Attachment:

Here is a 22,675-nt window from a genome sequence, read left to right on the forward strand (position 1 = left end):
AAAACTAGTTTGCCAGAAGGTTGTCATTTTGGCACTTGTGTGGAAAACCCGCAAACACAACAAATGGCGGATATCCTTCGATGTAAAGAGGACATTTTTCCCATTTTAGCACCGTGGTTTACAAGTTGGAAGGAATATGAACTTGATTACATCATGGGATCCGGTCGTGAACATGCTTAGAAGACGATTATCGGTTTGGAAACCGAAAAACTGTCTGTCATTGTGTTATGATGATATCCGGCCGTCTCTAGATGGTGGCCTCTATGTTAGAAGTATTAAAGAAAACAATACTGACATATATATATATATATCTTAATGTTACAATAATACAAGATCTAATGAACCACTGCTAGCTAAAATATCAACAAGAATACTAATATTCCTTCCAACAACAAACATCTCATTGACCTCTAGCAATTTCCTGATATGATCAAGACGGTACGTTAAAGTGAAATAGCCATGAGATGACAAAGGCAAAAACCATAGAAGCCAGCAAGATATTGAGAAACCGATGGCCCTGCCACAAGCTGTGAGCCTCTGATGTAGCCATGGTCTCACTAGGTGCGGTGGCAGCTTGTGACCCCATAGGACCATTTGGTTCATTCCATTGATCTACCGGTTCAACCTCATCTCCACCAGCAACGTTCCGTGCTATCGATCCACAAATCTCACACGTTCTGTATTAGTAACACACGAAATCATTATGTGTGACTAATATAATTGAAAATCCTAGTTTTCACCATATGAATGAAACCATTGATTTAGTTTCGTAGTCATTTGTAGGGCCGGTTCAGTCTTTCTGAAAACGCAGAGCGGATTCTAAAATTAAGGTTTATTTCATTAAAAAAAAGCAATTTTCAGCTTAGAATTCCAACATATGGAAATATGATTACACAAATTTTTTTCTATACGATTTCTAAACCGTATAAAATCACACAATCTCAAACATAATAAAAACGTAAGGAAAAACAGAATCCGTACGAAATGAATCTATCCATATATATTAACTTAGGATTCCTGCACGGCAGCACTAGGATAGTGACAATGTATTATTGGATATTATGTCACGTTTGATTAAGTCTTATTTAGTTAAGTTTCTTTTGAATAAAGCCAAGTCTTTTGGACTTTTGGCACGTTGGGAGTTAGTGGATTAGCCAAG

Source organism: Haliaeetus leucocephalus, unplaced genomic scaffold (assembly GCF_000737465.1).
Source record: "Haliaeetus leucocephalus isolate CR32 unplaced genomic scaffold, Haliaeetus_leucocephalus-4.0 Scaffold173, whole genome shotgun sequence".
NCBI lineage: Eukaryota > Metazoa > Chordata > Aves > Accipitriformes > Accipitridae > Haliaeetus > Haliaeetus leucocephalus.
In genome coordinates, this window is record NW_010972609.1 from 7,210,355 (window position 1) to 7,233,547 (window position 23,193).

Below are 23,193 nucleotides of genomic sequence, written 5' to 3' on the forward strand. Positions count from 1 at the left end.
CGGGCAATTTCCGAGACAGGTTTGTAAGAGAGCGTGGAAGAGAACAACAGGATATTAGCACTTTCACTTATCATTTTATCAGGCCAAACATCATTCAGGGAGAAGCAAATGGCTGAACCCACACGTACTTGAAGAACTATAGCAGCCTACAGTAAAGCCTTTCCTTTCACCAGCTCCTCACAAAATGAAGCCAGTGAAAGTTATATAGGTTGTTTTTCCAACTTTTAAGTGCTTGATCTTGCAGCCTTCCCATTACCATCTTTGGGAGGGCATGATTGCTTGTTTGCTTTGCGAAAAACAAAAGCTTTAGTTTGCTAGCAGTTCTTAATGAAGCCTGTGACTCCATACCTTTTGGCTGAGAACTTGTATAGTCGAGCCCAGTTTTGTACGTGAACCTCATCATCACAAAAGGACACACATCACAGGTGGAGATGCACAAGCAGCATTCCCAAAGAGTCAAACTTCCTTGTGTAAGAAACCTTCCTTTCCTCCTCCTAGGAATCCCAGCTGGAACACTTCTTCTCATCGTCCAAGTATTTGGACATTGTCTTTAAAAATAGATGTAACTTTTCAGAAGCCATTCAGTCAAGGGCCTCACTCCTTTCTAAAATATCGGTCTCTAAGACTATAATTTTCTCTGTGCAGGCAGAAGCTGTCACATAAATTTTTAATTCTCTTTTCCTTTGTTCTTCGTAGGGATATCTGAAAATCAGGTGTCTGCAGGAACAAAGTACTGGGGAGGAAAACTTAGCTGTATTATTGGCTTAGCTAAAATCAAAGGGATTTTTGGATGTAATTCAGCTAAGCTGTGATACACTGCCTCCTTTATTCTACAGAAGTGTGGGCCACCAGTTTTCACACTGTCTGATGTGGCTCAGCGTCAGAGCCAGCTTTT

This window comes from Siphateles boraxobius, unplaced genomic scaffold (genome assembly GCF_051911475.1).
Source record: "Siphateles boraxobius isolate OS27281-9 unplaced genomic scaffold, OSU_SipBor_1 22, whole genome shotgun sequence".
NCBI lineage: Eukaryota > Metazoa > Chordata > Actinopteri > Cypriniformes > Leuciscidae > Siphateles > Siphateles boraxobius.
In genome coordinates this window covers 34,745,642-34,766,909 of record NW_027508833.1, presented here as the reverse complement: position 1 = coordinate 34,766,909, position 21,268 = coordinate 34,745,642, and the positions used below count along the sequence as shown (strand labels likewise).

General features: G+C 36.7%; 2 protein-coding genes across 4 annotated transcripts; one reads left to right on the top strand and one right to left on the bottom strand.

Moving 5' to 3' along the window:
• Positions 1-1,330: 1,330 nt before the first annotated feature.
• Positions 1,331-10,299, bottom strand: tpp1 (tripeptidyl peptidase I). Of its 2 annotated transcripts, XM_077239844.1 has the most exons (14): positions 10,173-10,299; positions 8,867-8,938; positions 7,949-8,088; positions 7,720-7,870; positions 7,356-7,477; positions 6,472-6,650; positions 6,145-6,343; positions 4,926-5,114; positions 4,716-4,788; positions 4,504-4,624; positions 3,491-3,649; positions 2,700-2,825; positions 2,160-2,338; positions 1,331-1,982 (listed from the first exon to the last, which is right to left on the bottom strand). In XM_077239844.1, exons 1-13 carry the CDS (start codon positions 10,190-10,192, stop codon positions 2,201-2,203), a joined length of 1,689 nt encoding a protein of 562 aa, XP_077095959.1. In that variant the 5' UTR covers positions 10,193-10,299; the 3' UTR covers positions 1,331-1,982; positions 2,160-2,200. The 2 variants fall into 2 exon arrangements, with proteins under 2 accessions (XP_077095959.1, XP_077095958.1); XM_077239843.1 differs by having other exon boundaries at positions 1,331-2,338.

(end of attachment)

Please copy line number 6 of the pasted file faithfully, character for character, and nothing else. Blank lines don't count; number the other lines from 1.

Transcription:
In genome coordinates, this window is record NW_010972609.1 from 7,210,355 (window position 1) to 7,233,547 (window position 23,193).